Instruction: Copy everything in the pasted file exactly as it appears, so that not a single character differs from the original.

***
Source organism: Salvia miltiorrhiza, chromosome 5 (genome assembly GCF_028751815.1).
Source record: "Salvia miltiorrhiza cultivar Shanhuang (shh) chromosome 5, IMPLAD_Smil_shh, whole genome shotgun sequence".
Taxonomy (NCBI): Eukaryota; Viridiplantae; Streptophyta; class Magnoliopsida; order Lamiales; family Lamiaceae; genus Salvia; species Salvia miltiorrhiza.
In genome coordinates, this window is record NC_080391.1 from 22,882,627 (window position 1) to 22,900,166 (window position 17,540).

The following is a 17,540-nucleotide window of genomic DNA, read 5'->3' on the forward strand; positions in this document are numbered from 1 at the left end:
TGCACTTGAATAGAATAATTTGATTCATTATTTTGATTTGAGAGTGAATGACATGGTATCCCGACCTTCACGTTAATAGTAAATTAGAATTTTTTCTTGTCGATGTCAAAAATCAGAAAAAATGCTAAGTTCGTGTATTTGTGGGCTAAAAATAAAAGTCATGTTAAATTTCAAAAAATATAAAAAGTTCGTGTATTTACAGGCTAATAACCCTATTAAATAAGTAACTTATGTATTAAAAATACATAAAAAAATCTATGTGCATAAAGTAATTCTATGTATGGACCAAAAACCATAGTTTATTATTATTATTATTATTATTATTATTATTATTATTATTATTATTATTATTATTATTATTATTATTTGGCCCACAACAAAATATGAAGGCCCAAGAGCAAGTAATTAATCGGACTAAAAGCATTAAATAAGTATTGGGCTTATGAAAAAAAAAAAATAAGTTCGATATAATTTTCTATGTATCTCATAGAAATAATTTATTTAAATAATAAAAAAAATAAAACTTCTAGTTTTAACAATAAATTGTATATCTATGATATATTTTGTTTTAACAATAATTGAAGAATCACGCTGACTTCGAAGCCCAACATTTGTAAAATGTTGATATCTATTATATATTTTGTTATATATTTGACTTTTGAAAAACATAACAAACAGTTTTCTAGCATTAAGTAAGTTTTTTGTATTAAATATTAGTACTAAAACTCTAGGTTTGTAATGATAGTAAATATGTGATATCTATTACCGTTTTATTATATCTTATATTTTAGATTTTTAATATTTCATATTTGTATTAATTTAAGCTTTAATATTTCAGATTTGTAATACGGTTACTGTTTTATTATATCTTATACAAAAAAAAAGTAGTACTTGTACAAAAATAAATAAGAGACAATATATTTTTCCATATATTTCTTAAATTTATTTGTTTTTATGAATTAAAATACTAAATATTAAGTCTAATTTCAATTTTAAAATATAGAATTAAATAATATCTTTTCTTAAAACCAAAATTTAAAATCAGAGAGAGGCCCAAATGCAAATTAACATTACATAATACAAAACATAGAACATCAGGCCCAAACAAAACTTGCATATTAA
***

Source organism: Salvia miltiorrhiza, chromosome 5 (genome assembly GCF_028751815.1).
Source record: "Salvia miltiorrhiza cultivar Shanhuang (shh) chromosome 5, IMPLAD_Smil_shh, whole genome shotgun sequence".
Taxonomy (NCBI): Eukaryota; Viridiplantae; Streptophyta; class Magnoliopsida; order Lamiales; family Lamiaceae; genus Salvia; species Salvia miltiorrhiza.
In genome coordinates, this window is record NC_080391.1 from 22,882,627 (window position 1) to 22,900,166 (window position 17,540).

The following is a 17,540-nucleotide window of genomic DNA, read 5'->3' on the forward strand; positions in this document are numbered from 1 at the left end:
TGCACTTGAATAGAATAATTTGATTCATTATTTTGATTTGAGAGTGAATGACATGGTATCCCGACCTTCACGTTAATAGTAAATTAGAATTTTTTCTTGTCGATGTCAAAAATCAGAAAAAATGCTAAGTTCGTGTATTTGTGGGCTAAAAATAAAAGTCATGTTAAATTTCAAAAAATATAAAAAGTTCGTGTATTTACAGGCTAATAACCCTATTAAATAAGTAACTTATGTATTAAAAATACATAAAAAAATCTATGTGCATAAAGTAATTCTATGTATGGACCAAAAACCATAGTTTATTATTATTATTATTATTATTATTATTATTATTATTATTATTATTATTATTATTATTATTATTATTTGGCCCACAACAAAATATGAAGGCCCAAGAGCAAGTAATTAATCGGACTAAAAGCATTAAATAAGTATTGGGCTTATGAAAAAAAAAAAATAAGTTCGATATAATTTTCTATGTATCTCATAGAAATAATTTATTTAAATAATAAAAAAAATAAAACTTCTAGTTTTAACAATAAATTGTATATCTATGATATATTTTGTTTTAACAATAATTGAAGAATCACGCTGACTTCGAAGCCCAACATTTGTAAAATGTTGATATCTATTATATATTTTGTTATATATTTGACTTTTGAAAAACATAACAAACAGTTTTCTAGCATTAAGTAAGTTTTTTGTATTAAATATTAGTACTAAAACTCTAGGTTTGTAATGATAGTAAATATGTGATATCTATTACCGTTTTATTATATCTTATATTTTAGATTTTTAATATTTCATATTTGTATTAATTTAAGCTTTAATATTTCAGATTTGTAATACGGTTACTGTTTTATTATATCTTATACAAAAAAAAAGTAGTACTTGTACAAAAATAAATAAGAGACAATATATTTTTCCATATATTTCTTAAATTTATTTGTTTTTATGAATTAAAATACTAAATATTAAGTCTAATTTCAATTTTAAAATATAGAATTAAATAATATCTTTTCTTAAAACCAAAATTTAAAATCAGAGAGAGGCCCAAATGCAAATTAACATTACATAATACAAAACATAGAACATCAGGCCCAAACAAAACTTGCATATTAA